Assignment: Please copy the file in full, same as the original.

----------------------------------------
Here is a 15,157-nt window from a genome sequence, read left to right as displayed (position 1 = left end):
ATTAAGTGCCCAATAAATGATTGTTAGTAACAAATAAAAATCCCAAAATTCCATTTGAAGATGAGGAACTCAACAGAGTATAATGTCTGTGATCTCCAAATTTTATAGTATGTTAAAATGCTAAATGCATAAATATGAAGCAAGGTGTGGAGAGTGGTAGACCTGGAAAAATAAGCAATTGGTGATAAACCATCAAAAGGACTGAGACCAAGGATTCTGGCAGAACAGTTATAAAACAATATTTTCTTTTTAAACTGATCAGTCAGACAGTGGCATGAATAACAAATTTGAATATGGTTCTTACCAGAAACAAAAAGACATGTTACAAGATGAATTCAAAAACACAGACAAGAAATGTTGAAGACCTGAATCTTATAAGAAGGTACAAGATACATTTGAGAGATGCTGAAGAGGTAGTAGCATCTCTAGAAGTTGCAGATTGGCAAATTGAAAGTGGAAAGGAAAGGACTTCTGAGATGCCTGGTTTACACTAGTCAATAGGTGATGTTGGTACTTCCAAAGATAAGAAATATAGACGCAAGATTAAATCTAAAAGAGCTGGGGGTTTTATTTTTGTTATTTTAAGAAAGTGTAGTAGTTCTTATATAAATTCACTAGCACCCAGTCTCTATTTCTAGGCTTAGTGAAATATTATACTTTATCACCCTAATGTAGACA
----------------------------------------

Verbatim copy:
Here is a 15,157-nt window from a genome sequence, read left to right as displayed (position 1 = left end):
ATTAAGTGCCCAATAAATGATTGTTAGTAACAAATAAAAATCCCAAAATTCCATTTGAAGATGAGGAACTCAACAGAGTATAATGTCTGTGATCTCCAAATTTTATAGTATGTTAAAATGCTAAATGCATAAATATGAAGCAAGGTGTGGAGAGTGGTAGACCTGGAAAAATAAGCAATTGGTGATAAACCATCAAAAGGACTGAGACCAAGGATTCTGGCAGAACAGTTATAAAACAATATTTTCTTTTTAAACTGATCAGTCAGACAGTGGCATGAATAACAAATTTGAATATGGTTCTTACCAGAAACAAAAAGACATGTTACAAGATGAATTCAAAAACACAGACAAGAAATGTTGAAGACCTGAATCTTATAAGAAGGTACAAGATACATTTGAGAGATGCTGAAGAGGTAGTAGCATCTCTAGAAGTTGCAGATTGGCAAATTGAAAGTGGAAAGGAAAGGACTTCTGAGATGCCTGGTTTACACTAGTCAATAGGTGATGTTGGTACTTCCAAAGATAAGAAATATAGACGCAAGATTAAATCTAAAAGAGCTGGGGGTTTTATTTTTGTTATTTTAAGAAAGTGTAGTAGTTCTTATATAAATTCACTAGCACCCAGTCTCTATTTCTAGGCTTAGTGAAATATTATACTTTATCACCCTAATGTAGACA